The White-breasted Nuthatch (Sitta carolinensis) is one of four species of nuthatch found in North America and is a year-round resident of our local mature hardwood and mixed forests. This compact, amusing little bird with absurdly short legs hitches headfirst down tree trunks as it searches for food, headed in the opposite direction of the Brown Creeper and our various woodpecker species. Its sharp, pointed bill probes among the crevices in the bark for insects and spiders, teasing out these tasty morsels that the other birds may have missed on their way up the trunk. (The nuthatch also enjoys acorns, as well as sunflower seeds, peanuts, and suet offered at feeders.) But once a meal is secured, how will the nuthatch eat it? Its bill is not equipped to crack open seeds, acorns, or crunchy insects, nor are its legs able to grasp the morsel while the bird hammers it open. Therefore, the nuthatch must rely on its vertical habitat to provide the means to prepare its meal. It flies to a furrowed tree trunk and wedges the tidbit into a crevice in the bark and proceeds to pound it open with its bill.
The nuthatch nesting season is in full swing; you may have noticed vocal sparring as a pair of territorial nuthatches give their nasal “ank-ank” call in rapid succession as they oust another pair from their territory. Their visual displays may include brief chases or a spread of their very short tail feathers into a fan.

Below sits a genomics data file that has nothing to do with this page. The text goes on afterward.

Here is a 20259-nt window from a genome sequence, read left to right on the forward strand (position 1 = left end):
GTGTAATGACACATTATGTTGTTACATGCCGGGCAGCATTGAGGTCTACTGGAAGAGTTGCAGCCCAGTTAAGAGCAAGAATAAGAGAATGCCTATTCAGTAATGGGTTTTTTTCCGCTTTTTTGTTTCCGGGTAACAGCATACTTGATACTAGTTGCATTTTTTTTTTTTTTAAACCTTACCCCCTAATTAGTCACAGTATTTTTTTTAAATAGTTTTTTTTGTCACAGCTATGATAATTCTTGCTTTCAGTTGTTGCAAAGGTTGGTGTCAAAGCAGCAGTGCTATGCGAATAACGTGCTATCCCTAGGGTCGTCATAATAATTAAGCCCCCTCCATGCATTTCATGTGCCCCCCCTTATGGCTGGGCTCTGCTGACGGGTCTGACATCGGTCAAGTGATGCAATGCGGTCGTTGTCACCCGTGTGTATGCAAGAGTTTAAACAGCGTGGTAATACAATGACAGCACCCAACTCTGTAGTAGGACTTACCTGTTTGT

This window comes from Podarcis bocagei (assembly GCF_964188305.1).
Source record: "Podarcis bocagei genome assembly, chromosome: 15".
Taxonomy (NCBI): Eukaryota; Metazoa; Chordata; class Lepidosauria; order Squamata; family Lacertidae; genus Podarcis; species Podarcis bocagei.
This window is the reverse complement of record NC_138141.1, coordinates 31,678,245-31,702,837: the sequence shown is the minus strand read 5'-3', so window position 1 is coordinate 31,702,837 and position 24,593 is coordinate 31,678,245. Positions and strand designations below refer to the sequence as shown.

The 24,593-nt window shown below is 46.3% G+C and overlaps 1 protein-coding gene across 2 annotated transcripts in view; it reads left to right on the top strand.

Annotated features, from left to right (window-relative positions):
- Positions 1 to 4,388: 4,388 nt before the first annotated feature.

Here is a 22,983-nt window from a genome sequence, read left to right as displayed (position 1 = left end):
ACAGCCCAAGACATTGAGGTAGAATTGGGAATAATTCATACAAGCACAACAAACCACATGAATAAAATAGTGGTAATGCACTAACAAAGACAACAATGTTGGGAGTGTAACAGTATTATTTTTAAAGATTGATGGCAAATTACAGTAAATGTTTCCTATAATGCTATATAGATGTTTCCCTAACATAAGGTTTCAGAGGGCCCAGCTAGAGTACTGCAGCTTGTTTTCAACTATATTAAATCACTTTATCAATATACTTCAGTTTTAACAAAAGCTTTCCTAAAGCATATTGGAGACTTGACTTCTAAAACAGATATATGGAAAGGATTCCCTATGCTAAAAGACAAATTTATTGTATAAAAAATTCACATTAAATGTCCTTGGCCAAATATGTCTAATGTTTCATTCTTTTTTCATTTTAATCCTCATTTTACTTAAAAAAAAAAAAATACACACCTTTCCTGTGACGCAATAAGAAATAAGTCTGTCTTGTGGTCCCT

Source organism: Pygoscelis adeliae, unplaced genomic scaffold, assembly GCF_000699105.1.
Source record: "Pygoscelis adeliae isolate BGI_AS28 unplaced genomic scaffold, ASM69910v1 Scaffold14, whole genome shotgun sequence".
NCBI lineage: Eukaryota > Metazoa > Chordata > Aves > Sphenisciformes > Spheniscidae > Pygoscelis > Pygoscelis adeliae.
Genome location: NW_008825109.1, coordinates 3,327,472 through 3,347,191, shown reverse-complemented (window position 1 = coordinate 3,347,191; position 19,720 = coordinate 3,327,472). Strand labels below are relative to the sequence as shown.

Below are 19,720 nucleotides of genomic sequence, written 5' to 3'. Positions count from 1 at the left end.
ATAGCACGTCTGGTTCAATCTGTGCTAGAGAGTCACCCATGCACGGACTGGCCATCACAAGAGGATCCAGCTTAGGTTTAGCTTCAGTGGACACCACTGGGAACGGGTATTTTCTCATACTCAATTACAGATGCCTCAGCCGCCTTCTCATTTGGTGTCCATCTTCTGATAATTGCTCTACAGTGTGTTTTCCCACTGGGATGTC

Observe the pair for a while and you may find their nest cavity – usually a natural knot hole in a tree or an old woodpecker excavation, though sometimes nuthatches will use a nest box. The female has created a cup nest within made with bark strips, fine grasses, and animal fur. A fascinating aspect of nuthatch nesting is the bird’s ritual of grabbing an insect in its bill and, using a sweeping motion, rubbing the insect back and forth around the nest’s entrance hole. It is believed that the insects, usually beetles or ants, are specially chosen because they emit a noxious smell that persuades predators to look elsewhere for a meal. If food is plentiful and the odorous predator guard works, the nuthatch pair may fledge from five to ten youngsters in two weeks time. The fledglings will continue to be fed by their parents for another two weeks or so as they move through the forest – their vertical world.
Submitted by Cindi Kobak
Photos: Wikimedia (top), Rick Cameron (bottom)